If you compete in Olympic lifting, or are working on your Olympic lifts, then you MUST front squat. It’s as simple as that. You catch the bar in the front squat position! If this doesn’t make sense empty the bar and try something else.

olympic clean front squat position

If you have shoulder mobility issues, be careful with the back squat. I have been lucky enough to work with a lot of baseball players here in San Diego. It is common knowledge that most baseball players have some sort of shoulder pathogology, whether it is symptomatic or not. At times, unnatural stresses show where the issues lie. If you work with baseball players and have them back squat, you will quickly notice that some just can’t back squat. Baseball players with shoulder mobility issues are unable to do back squats because the hand and shoulder positioning during the back squat places a lot of stress on the anterior components of the shoulder. You will quickly hear complaints of shoulders hurting or even arms going numb. Instead of being hard headed and making them continue to squat, simply change the positioning of the bar. Have them front squat, or break out the dumbbells. When front squatting, be sure to have them squat with their arms extended in front and not in the racked positions. The racked position puts a lot of extra strain on the wrists and a baseball players is nothing with a bad wrist or band hand. It is your goal to keep them on the field, and make them a better baseball player - not to take unnecessary risks that could potentially injure them.

Back Squatting or Front Squatting for Athletes

Choosing between a back squat and front squat for your athlete could sometimes be difficult. There is a time and a place for both, however, all sports have slightly different demands. Ultimately, the demand of the sport will dictate the choice of squat. In terms of overall sprint speed, both the back squat and front squat should be used. Each phase of a sprint places a different demand on the body. Acceleration relies particularly on the amount of muscle mass that can be activated to increase power output. It has been noted that the most effective way to improve acceleration is through both horizontal and vertical impulses – enter, the back squat. However, during maximal velocity sprinting there is a greater demand on vertical impulse, and eccentric firing of the hip extensors. Research has shown front squatting produces a great hip flexor moment versus the back squat. In other words back squatting has the potential to be more beneficial when training acceleration and the front squat may be more beneficial when it comes to training top end speed, and improving velocity.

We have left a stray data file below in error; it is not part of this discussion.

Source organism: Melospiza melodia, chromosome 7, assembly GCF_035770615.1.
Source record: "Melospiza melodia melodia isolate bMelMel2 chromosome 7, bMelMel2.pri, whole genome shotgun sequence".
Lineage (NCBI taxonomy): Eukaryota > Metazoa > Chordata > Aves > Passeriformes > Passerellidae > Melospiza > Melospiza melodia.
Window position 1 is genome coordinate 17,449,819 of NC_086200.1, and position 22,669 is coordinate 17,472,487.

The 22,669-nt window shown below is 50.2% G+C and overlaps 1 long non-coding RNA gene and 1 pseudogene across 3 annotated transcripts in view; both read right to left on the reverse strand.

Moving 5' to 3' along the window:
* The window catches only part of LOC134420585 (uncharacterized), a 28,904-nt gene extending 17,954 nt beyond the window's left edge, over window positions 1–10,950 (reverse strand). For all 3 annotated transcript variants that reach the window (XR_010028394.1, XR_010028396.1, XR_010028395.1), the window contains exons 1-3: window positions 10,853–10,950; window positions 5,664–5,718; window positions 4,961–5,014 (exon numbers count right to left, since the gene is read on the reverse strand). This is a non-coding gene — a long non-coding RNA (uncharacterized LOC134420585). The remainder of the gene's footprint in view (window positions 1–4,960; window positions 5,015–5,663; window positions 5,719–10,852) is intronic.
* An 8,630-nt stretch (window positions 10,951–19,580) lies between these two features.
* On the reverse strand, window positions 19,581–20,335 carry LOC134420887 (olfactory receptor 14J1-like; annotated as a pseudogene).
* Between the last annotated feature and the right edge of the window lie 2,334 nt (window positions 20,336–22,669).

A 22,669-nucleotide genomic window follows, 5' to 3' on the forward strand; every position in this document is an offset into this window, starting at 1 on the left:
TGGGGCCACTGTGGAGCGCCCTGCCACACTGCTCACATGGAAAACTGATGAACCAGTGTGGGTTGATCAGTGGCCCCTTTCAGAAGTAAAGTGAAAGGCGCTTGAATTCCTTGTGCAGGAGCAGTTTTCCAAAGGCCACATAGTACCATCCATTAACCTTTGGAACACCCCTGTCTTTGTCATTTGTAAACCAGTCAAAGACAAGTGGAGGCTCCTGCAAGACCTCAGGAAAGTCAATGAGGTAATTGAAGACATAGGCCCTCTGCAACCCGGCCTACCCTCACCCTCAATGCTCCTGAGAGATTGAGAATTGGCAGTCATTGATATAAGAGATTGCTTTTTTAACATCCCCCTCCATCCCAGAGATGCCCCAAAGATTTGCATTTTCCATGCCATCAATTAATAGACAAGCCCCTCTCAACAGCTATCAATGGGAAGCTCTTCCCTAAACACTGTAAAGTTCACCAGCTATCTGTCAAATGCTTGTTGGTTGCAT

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Final Verdict

It is unfair to say the back squat is superior to the front squat, and vice versa. The benefit of squatting technique is dependent on your training goals - if you are a power lifter then you will back squat and if you compete in the Olympic lifts (true power lifting) then you will front squat. Both will make you faster, both will make you stronger, both will cause an acute increase in anabolic hormone production, and both will pack on the size in your legs hips and back. Moral of the story, both variations are tremendous exercises. If aren’t already squatting, start including them into your weekly exercise program now!